xt798s4jmj8h https://exploreuk.uky.edu/dips/xt798s4jmj8h/data/mets.xml Rogers, W. C., 1828- 1889  books b92-123-28575537 English Christian Pub. Co., : St. Louis : Contact the Special Collections Research Center for information regarding rights and use of this collection. Disciples of Christ Biography. Recollections of men of faith  : containing conversations with pioneers of the current reformation, also numerous incidents and anecdotes of these heroic heralds of the cross / by W.C. Rogers. text Recollections of men of faith  : containing conversations with pioneers of the current reformation, also numerous incidents and anecdotes of these heroic heralds of the cross / by W.C. Rogers. 1889 2002 true xt798s4jmj8h section xt798s4jmj8h 






              A L.-)



        ST. LOUIS:

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  I have attempted to sketch faithfully the meagre
outlines of the life and labors of the distinguished
men of whom I speak in these pages. To write of
these without partiality or prejudice is not an easy
  In justice to myself and all concerned I wish to say
that these "Recollections of Men of Faith" have been
prepared while I have been engaged in holding pro-
tracted meetings-going from house to house, caring
for the flock, or at home, as I could find opportunity
when released from more pressing duties. The anec-
dotes and incidents have been recorded, not merely to
amuse, but to benefit the reader.
  I trust that these, together with graver matters men-
tioned, may not only prove interesting, but especially
helpful to those who have entered or propose enter-
ing the ministry.
  Some of these sketches are too brief, but I did the
best I could-giving all the facts and incidents at
hand, or that were furnished me. The more lengthy
sketches could have been enlarged, but I have pre-
sented enough for my present purpose.
  Some of my brethren in the ministry suggested that



what I knew concerning "The Pioneers," as well as
what I might gather up from others, be put into book-
form, that the youth now living, who had been free-
born, might know something of the many trials, sac-
rifices and sad experiences through which the fearless
Pioneers passed, in this the nineteenth century, in
order to enjoy "freedom to worship God," and that
they might transmit to coming generations the pre-
cious inheritance which is ours to-day.
  To the following persons I am under many obliga-
tions for services rendered: Mrs. John N. Mulkey,
Glasgow, Ky.; Elder Ed H. Smith, Horse Cave, Ky.';
Elder J. C. Creel, Plattsburg, Mo.; Prof. I. B. Grubbs,
Lexington, Ky.; President W. S. Giltner, Eminence,
Ky.; President W. J. Barbee, Ash Grove, Mo., and
Elder J. B. Jones, Los Angeles, Cal., for his admirable
essay on "The Genius and Spirit of our Plea."
  If in perusing these pages the reader shall derive
half the pleasure I have been permitted to enjoy in
preparing them, I shall feel amply rewarded for all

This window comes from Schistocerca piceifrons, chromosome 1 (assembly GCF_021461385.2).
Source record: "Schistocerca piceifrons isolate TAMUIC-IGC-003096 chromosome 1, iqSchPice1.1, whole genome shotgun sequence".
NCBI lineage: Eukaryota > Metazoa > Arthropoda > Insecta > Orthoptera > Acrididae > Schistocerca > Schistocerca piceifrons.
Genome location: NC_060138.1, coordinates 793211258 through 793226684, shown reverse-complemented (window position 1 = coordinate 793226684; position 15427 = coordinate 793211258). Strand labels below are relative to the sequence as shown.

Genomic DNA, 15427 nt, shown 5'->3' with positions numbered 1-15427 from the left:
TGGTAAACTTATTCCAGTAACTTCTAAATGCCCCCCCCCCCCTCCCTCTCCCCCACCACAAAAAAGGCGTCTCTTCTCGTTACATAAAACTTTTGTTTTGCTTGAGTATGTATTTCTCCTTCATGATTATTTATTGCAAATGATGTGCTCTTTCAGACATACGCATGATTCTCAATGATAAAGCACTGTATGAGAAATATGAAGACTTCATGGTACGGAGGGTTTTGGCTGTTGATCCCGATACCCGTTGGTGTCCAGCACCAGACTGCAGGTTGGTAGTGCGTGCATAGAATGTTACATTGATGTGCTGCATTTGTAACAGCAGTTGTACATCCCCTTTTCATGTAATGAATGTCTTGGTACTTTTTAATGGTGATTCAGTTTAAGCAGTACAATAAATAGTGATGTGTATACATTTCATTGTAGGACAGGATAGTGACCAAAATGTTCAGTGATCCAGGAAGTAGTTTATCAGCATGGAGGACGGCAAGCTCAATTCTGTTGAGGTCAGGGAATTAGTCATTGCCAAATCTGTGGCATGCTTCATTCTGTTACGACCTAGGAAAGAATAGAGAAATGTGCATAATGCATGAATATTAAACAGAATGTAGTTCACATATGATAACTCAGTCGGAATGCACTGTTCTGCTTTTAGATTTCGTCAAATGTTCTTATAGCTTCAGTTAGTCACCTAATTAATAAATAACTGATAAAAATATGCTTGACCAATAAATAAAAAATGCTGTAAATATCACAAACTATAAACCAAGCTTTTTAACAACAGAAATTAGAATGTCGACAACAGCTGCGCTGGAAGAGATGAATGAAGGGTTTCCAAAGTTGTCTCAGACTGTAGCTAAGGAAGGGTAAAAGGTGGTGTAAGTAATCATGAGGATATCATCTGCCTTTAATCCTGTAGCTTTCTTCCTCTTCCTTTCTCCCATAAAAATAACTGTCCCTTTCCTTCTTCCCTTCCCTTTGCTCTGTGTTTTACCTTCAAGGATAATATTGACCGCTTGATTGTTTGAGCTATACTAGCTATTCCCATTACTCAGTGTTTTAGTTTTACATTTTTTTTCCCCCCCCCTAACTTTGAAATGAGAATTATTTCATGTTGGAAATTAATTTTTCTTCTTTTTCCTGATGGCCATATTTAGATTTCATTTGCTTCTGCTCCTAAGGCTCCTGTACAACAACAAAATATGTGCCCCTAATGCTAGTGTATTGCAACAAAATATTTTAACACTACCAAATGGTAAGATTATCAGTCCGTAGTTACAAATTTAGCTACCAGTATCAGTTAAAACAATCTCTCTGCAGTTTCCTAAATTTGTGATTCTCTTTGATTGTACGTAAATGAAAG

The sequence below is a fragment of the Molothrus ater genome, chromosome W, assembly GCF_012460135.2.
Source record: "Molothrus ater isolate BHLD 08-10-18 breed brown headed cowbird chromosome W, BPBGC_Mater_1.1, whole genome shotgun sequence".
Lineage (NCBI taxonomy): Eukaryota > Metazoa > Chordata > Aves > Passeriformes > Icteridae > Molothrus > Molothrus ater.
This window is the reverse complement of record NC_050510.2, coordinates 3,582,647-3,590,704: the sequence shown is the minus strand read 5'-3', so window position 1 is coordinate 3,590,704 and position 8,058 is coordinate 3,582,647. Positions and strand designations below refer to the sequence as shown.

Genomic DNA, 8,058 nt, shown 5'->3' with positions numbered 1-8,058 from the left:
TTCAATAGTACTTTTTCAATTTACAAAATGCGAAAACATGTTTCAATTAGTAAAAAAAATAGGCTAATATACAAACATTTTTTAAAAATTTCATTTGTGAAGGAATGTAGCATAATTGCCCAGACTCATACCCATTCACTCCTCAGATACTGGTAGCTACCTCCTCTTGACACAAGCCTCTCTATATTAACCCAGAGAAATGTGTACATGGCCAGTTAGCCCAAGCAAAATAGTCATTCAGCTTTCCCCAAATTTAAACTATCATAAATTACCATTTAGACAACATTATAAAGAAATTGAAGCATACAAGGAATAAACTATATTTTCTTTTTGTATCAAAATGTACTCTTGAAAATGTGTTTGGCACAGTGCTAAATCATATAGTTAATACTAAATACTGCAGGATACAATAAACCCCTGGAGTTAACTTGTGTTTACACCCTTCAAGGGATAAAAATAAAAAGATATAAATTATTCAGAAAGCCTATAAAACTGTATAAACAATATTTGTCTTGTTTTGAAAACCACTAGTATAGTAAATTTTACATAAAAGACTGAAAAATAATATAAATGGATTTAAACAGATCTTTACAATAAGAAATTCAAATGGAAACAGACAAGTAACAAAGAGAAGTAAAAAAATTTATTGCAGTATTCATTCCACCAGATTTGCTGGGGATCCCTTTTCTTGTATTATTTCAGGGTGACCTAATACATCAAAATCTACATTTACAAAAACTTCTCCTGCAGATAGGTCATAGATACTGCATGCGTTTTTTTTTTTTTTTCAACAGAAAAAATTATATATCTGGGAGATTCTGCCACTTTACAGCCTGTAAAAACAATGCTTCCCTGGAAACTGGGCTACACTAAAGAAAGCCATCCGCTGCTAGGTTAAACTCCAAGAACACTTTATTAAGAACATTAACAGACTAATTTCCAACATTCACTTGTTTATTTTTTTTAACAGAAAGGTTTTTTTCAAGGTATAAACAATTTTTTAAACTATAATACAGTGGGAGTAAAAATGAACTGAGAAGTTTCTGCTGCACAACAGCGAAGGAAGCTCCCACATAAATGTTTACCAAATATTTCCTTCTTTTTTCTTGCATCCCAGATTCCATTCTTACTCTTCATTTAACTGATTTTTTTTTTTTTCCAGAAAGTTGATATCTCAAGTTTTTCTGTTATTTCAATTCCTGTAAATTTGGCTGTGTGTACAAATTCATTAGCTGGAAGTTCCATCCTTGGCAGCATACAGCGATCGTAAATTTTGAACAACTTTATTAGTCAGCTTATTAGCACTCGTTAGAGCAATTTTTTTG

my pains.
                                 W. C. ROGERS.
  Cameron, Mo., 1889.










J. J. WYA'rT .













                   CHAPTER XI.
                  CHAPTER XII.
                  CHAPTER XIII.


B. Jron.l

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  When a great movement perpetuates itself through
successive generations, the men who stand connected
with its origin and who largely make their influence
felt in its inauguration, of necessity become objects
of interesting inquiry to the student of history. The
importance of their work, as identical with the cre-
ative factors of an epoch, would forever inspire either
the curious or the sober seeker of knowledge with
a keen desire to know something of their lives. This
is especially the case when the movement is of a
religious character and attended with most important
and far-reacing results. The happiness of mankind
is too extensively involved in great changes affecting
Christian interests to admit of indifference on the
part of any who sincerely desire the highest good of
the race. Religious revolutions are very properly
supposed to concern the -welfare of the world in a
higher degree than any other great historical events.
Indeed, if we would measure the full magnitude of
blessing for humanity in the Lutheran Reformation,
for example, we would discover its creative influence
in many great national and political changes for the
  In the effort to restore the religion of the New Testa-
ment and to establish on this basis the union of all
who sincerely love the Lord Jesus Christ, and who
are striving to do his will, two all-important duties



devolved on the active promoters of the movement.
It was needful to recognize Christian worth and gen-
uine piety wherever found, and to offer a ground of
union which could be accepted without the sacrifice
of conscientious convictions. Such effort contempla-
ted no warfare upon consecrated believers themselves,
but upon those traditional barriers of human origin
by which Christian unity has been destroyed and out
of which denominational walls have been erected to
the division and distraction of the spiritual body of
Christ. The inventions of men, becoming sacred from
long usage and sanctified by religious reverence, con-
stitute the chief and almost insuperable obstacle to
the restoration of the primitive unity of the church.
Those whose religious feelings have been dominated
by such customs from the very dawn of their con-
sciousness, are swayed by a power scarcely conceiv-
able by those who have never experienced this thral-
dom. Yet this enslaving spell must be broken, and
all errors in theory and practice standing in the way
of the union of God's people as demanded by the
New Testament must be abandoned before this union
can be accomplished.
  It was with this conception, unflinchingly and per-
sistently maintained, that the "pioneers" of this
great movement advocated with such power and suc-
cess the union of all Christians on the divine basis of
apostolic teaching apart from human traditions. They
did honor alike to their intelligence and their hearts
by maintaining a generous liberality of Christian sen-
timent, in reaching out for the pious of all names,